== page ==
Transcribed from A Standard History of Kansas and Kansans, written and compiled by William E. Connelley, Secretary of the Kansas State Historical Society, Topeka. [Revised ed.] Chicago: Lewis Publishing Co., 1919, c1918. 5 v. (xlviii, 2530 p., [155] leaves of plates): ill., maps (some fold.), ports.; 27 cm.


Caleb Dagg

CALEB DAGG. In all the changes that the passage of thirty years has wrought in Kansas the most notable and interesting are those brought about in the lives of the men who have been identified with the progress and development of different sections daring this period. To many of these may be justly attributed the great advancement made not only in their personal affairs but in almost every activity and industry that has broadened commercial opportunities and made people more independent, happy and contented. These pioneers and builders may not all have pursued the same path but the result has been beneficial. Perhaps no citizen of Lane County has worked more industriously or set a better example than Caleb Dagg, widely known in financial and other circles, who is vice president of the First National Bank of Dighton, president of the First State Bank of Healy, Kansas, and on July 6, 1918, was appointed treasurer and elected a director of the Federal Land Bank of Wichita, Kansas, one of the largest financial institutions in the country.

Caleb Dagg was born March 10, 1859, in County Tipperary, Ireland. His parents were Adam and Margaret (Powell) Dagg. Adam Dagg and wife were also natives of County Tipperary. They came to the United States in 1884 and Adam Dagg bought a farm in the southwestern part of Shawnee County, Kansas, on which he lived during the rest of his life, dying there in 1905, at the age of seventy-five years. He married Margaret Powell, who still lives in Shawnee County. They had the following children: John, who died in Shawnee County; Caleb; Margaret, who, became the wife of Robert Clampatt, of Los Angeles, California; George, who lives in Shawnee County; Thomas, who died in Shawnee County; Eleanor, who is a resident of Los Angeles, California; Elizabeth, who, with her sister Temperance, the widow of Robert Willason, lives at Santa Fe, New Mexico; Susan, who resides with her brother Caleb at Dighton; and Adam, William and Frances, all of whom reside in Shawnee County.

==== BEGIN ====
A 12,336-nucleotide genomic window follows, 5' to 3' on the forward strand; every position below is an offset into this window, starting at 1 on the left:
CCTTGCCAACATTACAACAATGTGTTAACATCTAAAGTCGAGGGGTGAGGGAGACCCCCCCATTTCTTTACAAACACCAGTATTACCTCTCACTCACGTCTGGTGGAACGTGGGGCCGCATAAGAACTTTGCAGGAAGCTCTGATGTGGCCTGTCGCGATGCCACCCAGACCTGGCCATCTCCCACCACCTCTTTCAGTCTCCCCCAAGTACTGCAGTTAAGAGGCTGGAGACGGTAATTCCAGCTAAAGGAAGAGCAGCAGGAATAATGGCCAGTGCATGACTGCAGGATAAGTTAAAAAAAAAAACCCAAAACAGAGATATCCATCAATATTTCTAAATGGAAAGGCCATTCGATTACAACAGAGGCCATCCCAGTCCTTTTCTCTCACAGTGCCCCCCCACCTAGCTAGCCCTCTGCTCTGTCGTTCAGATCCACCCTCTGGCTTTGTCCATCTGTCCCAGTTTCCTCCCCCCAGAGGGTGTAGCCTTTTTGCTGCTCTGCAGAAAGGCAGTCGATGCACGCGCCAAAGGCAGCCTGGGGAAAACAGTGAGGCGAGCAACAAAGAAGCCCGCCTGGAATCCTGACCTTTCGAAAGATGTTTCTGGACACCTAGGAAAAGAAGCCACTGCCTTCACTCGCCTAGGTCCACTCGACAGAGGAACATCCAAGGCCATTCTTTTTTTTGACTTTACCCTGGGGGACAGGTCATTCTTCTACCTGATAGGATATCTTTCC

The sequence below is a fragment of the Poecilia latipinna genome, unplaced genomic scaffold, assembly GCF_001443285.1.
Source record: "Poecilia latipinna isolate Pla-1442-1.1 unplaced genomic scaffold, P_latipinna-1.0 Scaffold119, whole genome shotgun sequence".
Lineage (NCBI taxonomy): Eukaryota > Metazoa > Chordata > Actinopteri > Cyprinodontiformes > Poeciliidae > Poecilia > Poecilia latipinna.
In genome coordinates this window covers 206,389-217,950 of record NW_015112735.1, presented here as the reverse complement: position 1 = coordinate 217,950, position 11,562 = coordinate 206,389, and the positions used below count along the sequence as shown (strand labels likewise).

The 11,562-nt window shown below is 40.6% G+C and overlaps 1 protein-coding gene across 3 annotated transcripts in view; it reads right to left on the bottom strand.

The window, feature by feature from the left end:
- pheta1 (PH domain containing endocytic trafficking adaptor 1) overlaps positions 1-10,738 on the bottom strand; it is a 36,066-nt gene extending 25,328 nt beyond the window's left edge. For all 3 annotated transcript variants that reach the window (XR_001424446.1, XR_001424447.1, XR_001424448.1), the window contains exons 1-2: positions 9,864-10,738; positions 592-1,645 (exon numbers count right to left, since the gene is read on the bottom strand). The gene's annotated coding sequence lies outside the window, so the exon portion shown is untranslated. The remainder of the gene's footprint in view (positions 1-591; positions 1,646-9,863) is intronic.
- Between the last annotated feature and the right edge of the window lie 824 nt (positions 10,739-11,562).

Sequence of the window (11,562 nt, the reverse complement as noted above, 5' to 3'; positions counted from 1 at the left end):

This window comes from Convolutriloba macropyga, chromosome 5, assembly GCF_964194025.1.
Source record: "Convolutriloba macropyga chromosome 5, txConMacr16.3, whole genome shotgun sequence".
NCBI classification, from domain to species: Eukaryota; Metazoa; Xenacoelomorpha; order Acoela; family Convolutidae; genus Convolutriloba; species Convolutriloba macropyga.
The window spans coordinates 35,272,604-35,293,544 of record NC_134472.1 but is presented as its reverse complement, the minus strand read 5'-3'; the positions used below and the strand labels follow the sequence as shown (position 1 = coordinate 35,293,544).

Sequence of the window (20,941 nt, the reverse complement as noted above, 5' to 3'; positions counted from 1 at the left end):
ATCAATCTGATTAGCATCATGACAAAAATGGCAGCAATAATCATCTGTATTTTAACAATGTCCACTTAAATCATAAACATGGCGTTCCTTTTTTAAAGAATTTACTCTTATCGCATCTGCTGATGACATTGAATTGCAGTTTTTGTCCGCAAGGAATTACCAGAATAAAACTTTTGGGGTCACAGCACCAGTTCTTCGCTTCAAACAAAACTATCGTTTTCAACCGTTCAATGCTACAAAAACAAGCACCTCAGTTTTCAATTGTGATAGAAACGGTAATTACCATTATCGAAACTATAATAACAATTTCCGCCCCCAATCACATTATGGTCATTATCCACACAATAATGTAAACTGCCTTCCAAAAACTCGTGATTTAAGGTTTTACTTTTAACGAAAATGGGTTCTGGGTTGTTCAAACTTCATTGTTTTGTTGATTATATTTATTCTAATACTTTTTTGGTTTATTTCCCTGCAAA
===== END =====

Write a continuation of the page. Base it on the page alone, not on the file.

Caleb Dagg attended the common schools in Ireland and then for a time was a clerk in a mercantile establishment. He had had no farm training when he accompanied his parents to the United States and to Shawnee County, Kansas. He made his home with them for one year and then started out for himself. In October, 1885, he came to Lane County and entered a homestead, the southeast quarter of section 5, township 16, range 27. Travelers on the great trans-continental railroad trains, rushing from the eastern to the western seaboard, may still see in some of the western country a "dugout" home, and this was the type of residence Mr. Dagg constructed immediately after taking possession of his homestead. His was a one-room affair, 10 by 12 feet in dimensions, with half inch boards supporting the sod roof and with a dirt floor, with a half window inserted to admit light. While there was not much room to admit luxuries in the way of furniture, at that time Mr. Dagg had no time to enjoy the same. Contrary to a practice frequently followed, he remained on his land from the first, determined to succeed if hard work and frugal living could accomplish it.